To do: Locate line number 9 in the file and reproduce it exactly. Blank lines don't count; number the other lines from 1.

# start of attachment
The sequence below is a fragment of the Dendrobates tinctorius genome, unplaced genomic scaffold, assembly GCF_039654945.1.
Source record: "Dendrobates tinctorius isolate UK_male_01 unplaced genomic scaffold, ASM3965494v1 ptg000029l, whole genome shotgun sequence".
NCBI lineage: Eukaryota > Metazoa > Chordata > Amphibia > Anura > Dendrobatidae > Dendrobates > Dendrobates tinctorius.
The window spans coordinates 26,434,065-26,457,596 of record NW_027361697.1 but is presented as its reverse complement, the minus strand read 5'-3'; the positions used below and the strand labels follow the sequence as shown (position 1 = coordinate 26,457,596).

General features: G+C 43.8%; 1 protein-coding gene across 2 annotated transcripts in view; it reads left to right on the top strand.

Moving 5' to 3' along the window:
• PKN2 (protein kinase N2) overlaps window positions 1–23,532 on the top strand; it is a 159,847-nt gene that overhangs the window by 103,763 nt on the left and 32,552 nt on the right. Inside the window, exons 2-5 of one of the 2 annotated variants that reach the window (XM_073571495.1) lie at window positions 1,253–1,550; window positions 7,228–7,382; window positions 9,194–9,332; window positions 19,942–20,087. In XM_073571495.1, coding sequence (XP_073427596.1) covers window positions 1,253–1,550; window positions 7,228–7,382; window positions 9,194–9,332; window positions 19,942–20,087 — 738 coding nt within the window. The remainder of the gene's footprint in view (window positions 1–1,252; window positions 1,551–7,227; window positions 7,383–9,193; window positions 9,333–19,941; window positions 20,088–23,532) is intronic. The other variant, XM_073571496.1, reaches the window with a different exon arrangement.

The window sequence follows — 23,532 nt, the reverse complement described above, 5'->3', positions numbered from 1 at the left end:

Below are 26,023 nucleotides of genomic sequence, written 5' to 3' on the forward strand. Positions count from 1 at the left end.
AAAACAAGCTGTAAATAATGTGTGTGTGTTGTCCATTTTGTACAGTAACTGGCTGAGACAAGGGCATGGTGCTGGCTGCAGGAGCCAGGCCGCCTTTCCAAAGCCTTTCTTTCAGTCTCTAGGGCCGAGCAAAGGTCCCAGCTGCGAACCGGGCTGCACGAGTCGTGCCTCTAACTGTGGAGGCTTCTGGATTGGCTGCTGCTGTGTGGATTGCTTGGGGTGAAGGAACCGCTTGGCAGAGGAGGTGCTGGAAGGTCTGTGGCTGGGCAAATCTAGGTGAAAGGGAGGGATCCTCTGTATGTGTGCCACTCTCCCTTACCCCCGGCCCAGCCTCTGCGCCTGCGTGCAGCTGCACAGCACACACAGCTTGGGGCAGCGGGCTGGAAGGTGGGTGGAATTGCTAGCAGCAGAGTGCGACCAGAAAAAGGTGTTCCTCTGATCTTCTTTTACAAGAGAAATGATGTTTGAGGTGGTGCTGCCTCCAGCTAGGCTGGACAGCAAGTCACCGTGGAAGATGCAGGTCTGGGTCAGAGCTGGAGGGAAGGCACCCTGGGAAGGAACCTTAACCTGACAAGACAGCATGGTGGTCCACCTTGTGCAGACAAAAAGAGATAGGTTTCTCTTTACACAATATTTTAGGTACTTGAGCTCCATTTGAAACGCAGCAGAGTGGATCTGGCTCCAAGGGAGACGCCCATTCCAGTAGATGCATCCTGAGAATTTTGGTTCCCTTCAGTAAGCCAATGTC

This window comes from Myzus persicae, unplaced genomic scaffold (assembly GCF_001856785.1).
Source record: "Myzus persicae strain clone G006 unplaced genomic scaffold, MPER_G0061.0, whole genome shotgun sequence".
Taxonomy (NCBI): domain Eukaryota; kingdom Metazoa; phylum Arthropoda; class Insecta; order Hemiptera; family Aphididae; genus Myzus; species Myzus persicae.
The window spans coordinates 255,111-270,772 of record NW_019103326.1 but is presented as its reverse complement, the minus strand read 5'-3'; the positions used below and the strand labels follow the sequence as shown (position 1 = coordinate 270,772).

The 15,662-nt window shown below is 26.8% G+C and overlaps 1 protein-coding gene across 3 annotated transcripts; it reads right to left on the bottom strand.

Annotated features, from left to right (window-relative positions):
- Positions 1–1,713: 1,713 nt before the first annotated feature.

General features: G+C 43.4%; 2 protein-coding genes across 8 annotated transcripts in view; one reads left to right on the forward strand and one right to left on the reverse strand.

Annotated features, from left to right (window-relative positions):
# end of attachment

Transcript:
Below are 26,023 nucleotides of genomic sequence, written 5' to 3' on the forward strand. Positions count from 1 at the left end.